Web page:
By Ivan Mwine
Richard Michael Nataka, the former secretary General of the Uganda Red Cross Society, has been found guilty of embezzling 1.2 billion shillings, money that was meant for the construction of the African Youth Leadership and Training centre in Mukono district in 2013.
Nataka was convicted by Anti-corruption court Grade One Magistrate Moses Nabende, who found him guilty of embezzlement, abuse of office, engaging in conspiracy to defraud and causing a financial loss to his employers, offences he committed between February and September 2013 in Kampala, when he was still the Secretary General of the Uganda Red Cross Society.
The Anti-Corruption Court thus far sentenced Nataka to seven years in prison for the crimes he committed.
In 2015, the Red Cross Society sued Nataka for having allegedly stolen Shs60m from its bank account during his reign.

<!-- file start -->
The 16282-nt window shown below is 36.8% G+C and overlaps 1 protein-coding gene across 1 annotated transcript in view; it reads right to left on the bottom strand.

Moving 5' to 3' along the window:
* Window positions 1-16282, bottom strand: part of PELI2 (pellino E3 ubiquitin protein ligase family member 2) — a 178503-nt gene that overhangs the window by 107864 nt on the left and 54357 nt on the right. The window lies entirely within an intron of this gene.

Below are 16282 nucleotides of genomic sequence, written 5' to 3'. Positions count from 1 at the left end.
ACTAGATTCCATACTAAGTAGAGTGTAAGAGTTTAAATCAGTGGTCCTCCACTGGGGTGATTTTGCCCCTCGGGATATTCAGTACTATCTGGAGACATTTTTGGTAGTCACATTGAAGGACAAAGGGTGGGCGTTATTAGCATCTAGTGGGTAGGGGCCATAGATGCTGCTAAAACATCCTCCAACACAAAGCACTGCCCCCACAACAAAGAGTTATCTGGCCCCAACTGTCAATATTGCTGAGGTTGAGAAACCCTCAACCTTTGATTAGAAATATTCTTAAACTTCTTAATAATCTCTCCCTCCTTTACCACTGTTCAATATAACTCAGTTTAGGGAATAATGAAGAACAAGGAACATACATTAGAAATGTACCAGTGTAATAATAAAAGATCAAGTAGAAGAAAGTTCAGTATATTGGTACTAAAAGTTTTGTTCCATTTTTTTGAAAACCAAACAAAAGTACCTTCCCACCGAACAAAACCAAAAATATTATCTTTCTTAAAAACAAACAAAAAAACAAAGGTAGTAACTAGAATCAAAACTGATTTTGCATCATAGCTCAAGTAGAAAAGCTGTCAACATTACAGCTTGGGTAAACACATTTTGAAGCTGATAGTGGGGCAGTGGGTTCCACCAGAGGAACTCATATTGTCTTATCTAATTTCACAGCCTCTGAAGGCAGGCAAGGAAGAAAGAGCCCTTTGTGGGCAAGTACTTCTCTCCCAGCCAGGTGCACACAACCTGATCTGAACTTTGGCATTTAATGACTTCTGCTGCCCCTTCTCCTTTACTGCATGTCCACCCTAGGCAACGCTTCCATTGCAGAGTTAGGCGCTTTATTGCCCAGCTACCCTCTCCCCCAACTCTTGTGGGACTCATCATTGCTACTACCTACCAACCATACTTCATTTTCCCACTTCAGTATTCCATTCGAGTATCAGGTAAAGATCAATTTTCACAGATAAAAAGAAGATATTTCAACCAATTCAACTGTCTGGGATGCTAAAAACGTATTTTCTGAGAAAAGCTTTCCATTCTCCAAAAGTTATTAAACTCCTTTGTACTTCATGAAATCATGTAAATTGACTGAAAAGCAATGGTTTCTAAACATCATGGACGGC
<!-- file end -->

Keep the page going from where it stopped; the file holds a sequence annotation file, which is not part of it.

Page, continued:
Red Cross said in the suit that Nataka withdrew the money as his ‘rental costs’ which he was not entitled to.
Through its lawyers New Mark Associates, Red Cross claimed that Nataka’s package was only Shs6.8m monthly salary and a motor vehicle.
But he disguised the said money as office rent, yet they (Red Cross Society) had their own building at that time so they prayed to court to declare that he had abused the trust put in him to run the said account.
The suit came barely five months after Nataka had been charged before the Anti-Corruption Court in a different matter.
He was accused of abuse of office committed in 2013 when he transported a Tundra belonging to an individual (Bobi Wine) in the same container carrying a Red Cross consignment, in a bid to evade taxes.
According to prosecution, the move by Nataka was calculated to benefit him from the favorable freight and taxation considerations that Uganda Red Cross enjoys as he went ahead and applied for tax exemption from Uganda Revenue Authority, contrary to the Red Cross Society principles.
In 2018 the Directorate of Public Prosecutions wrote to court withdrawing the charges against Nataka prompting court to declare him a freeman, although the Red Cross pursued the case on through an appeal, hence the conviction.